The Paradox of Performance Related Pay Systems: 'Why Do We Keep Adopting Them in the Face of Evidence that they Fail to Motivate?'
AbstractThis paper considers one of the paradoxes of incentive pay used in Britain's public services, namely that despite much evidence that it does not motivate employees, it continues to be widely used. It is argued that behind this evidence, there are significant examples in which its use has been associated with improved performance. A good part of this is to be explained by the way performance pay links pay and appraisal, and the pressure this puts on line managers to set clearer goals for their staff. There is also some evidence that the goal setting is the outcome of a form of integrative, or positive sum, negotiation between individual employees and their managers, and that it is not just 'top down'.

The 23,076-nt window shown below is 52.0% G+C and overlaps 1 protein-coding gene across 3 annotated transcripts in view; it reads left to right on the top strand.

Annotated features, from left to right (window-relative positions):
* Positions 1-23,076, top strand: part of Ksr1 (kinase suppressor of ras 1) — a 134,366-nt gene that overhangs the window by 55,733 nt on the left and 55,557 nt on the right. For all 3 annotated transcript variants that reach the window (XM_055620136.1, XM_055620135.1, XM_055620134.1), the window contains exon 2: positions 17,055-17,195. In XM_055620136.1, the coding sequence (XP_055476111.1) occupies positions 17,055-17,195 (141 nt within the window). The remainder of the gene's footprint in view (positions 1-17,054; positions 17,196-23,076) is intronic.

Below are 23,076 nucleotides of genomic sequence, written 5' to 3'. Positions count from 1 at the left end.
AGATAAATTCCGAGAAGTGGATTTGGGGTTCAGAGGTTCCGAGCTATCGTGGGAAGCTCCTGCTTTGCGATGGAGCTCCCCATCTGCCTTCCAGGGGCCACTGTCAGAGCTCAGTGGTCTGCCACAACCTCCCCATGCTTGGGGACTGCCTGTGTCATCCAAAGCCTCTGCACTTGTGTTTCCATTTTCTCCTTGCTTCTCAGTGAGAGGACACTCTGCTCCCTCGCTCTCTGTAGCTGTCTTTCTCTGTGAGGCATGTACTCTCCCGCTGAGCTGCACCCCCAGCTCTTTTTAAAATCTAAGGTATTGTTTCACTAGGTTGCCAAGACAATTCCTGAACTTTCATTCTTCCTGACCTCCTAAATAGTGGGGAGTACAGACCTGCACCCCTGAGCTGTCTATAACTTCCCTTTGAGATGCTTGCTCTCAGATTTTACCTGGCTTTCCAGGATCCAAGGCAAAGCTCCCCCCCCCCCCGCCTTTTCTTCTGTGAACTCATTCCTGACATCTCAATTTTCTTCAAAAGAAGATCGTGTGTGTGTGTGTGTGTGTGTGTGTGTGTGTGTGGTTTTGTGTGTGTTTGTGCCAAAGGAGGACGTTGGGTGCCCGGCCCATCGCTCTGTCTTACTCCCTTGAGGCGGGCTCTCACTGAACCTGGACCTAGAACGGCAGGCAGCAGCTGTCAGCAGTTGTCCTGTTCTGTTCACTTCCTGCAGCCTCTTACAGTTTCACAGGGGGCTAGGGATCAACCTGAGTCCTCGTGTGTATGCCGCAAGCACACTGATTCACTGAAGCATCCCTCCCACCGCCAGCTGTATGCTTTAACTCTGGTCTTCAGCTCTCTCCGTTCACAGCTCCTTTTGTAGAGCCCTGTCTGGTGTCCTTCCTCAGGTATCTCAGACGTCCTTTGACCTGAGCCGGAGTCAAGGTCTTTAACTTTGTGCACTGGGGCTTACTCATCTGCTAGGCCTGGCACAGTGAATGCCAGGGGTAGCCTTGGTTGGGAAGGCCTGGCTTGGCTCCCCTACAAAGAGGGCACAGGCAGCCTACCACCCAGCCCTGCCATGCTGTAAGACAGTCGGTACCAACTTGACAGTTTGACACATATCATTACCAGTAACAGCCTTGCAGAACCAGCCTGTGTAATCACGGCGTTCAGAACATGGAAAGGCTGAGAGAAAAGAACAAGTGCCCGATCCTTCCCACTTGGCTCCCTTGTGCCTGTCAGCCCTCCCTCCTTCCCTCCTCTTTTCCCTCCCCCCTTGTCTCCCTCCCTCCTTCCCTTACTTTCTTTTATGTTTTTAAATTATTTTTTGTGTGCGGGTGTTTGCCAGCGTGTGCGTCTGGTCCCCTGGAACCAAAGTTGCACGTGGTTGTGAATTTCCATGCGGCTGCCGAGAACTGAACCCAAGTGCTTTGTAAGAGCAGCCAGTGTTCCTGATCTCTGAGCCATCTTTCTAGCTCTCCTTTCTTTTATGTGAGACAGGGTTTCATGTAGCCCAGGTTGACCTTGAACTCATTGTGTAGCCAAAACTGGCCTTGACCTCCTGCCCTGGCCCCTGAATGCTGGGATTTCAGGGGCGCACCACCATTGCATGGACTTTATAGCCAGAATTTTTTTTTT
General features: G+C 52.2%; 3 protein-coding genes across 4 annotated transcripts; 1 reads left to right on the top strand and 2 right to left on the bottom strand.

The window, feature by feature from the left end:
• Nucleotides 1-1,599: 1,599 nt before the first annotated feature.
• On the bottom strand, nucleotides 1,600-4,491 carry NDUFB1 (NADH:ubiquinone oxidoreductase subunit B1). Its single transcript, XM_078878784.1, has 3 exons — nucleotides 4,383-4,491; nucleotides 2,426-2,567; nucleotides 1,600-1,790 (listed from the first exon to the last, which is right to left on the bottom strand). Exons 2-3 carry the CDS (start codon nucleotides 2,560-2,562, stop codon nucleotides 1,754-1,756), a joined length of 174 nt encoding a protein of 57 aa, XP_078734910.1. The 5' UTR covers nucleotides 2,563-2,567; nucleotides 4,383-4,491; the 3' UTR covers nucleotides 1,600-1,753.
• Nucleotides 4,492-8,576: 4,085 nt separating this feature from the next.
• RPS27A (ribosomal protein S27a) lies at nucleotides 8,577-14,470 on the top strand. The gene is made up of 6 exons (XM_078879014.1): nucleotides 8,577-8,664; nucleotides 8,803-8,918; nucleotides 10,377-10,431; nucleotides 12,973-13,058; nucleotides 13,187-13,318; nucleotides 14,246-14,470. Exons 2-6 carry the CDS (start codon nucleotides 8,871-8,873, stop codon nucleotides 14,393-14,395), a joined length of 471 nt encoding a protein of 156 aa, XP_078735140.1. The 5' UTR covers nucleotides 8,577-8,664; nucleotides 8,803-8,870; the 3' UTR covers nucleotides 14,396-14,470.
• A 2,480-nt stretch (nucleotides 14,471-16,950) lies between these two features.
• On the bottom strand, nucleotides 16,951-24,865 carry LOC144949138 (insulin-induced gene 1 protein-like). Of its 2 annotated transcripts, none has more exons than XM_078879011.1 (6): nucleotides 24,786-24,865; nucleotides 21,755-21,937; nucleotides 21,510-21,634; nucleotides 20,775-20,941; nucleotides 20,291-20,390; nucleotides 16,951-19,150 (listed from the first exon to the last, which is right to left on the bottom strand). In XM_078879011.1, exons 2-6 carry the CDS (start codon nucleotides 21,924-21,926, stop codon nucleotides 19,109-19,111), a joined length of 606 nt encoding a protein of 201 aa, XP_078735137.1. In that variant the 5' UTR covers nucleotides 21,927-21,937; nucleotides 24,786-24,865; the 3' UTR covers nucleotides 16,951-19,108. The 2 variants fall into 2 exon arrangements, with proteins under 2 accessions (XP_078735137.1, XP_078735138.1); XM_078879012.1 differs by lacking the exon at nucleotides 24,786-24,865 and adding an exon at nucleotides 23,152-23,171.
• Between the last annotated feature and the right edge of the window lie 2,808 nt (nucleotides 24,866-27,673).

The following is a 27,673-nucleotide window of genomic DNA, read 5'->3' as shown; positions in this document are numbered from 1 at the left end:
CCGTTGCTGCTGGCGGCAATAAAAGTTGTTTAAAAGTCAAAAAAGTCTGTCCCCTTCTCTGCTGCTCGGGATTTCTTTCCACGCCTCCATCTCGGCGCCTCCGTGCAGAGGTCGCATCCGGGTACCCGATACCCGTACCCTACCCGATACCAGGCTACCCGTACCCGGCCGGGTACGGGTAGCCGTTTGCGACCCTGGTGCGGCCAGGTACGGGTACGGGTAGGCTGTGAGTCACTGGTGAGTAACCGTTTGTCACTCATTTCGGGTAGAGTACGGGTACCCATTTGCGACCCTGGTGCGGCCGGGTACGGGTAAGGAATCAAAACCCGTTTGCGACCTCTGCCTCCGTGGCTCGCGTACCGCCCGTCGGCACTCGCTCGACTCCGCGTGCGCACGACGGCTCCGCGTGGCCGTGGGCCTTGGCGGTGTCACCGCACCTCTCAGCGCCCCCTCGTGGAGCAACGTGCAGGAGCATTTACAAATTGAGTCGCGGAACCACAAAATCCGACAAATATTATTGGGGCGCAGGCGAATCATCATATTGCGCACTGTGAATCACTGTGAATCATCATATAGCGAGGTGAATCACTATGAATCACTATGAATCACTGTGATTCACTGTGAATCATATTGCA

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Bibliographic InfoPaper provided by Centre for Economic Performance, LSE in its series CEP Discussion Papers with number dp0946.
Date of creation: Aug 2009
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Web page: http://cep.lse.ac.uk/_new/publications/series.asp?prog=CEP
pay for performance; public sector pay;
Find related papers by JEL classification:
- J33 - Labor and Demographic Economics - - Wages, Compensation, and Labor Costs - - - Compensation Packages; Payment Methods
- M52 - Business Administration and Business Economics; Marketing; Accounting - - Personnel Economics - - - Compensation and Compensation Methods and Their Effects
This paper has been announced in the following NEP Reports:
- NEP-ALL-2009-09-05 (All new papers)
- NEP-CBE-2009-09-05 (Cognitive & Behavioural Economics)
- NEP-LAB-2009-09-05 (Labour Economics)
Please report citation or reference errors to , or , if you are the registered author of the cited work, log in to your RePEc Author Service profile, click on "citations" and make appropriate adjustments.:
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